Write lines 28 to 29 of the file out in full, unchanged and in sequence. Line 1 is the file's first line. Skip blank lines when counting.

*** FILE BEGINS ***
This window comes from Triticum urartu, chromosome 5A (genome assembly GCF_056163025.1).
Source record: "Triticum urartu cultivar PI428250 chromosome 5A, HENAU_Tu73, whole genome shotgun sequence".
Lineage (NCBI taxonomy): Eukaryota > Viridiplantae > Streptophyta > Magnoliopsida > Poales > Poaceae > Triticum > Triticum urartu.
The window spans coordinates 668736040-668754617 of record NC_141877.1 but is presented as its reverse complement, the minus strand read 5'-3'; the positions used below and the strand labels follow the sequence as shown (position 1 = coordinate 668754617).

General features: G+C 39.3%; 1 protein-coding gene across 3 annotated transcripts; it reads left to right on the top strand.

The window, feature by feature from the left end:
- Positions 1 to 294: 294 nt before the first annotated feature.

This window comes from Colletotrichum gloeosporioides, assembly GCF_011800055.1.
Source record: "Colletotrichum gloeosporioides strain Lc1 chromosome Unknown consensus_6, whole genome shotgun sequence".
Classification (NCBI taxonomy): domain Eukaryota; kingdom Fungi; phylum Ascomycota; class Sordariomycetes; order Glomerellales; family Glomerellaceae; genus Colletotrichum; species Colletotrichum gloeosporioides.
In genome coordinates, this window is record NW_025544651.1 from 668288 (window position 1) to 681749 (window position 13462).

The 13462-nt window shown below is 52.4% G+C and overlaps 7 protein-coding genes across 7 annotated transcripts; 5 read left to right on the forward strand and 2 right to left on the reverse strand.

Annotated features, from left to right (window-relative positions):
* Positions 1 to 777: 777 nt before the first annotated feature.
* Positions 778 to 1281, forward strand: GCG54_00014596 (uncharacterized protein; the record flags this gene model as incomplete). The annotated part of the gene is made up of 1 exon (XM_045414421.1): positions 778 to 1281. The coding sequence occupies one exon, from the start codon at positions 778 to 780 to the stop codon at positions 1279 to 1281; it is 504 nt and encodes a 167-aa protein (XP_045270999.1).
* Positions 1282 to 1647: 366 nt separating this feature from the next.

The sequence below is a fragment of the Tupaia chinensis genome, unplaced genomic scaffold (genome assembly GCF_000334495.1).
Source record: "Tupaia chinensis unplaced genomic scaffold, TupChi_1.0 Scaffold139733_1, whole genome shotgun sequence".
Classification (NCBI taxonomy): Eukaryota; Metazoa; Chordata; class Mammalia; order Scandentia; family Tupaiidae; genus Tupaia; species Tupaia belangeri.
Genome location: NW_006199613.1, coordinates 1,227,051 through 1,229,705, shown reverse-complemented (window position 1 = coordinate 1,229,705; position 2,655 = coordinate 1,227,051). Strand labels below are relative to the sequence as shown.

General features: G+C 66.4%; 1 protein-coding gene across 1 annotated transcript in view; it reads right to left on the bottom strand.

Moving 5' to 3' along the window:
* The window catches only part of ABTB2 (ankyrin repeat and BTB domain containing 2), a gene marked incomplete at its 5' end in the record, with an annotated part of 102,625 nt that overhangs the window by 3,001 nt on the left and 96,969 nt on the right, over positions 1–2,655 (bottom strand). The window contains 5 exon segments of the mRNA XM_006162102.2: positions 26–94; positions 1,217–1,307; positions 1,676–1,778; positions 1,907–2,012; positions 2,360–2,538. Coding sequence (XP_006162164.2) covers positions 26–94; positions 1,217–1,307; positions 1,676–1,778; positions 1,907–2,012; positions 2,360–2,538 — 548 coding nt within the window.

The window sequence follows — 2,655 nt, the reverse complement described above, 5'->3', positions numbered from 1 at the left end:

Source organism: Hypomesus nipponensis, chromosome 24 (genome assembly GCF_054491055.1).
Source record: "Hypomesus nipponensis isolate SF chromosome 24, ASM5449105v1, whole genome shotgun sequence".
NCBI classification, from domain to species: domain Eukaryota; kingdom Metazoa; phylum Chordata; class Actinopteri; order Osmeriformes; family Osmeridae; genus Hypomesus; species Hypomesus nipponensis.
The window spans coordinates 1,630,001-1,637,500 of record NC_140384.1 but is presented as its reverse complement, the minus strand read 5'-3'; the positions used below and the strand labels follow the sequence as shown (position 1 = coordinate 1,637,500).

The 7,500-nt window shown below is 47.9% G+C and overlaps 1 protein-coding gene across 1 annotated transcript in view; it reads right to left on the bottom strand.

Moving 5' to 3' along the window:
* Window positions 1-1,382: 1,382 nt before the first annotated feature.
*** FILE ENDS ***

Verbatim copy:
The window spans coordinates 1,630,001-1,637,500 of record NC_140384.1 but is presented as its reverse complement, the minus strand read 5'-3'; the positions used below and the strand labels follow the sequence as shown (position 1 = coordinate 1,637,500).

The 7,500-nt window shown below is 47.9% G+C and overlaps 1 protein-coding gene across 1 annotated transcript in view; it reads right to left on the bottom strand.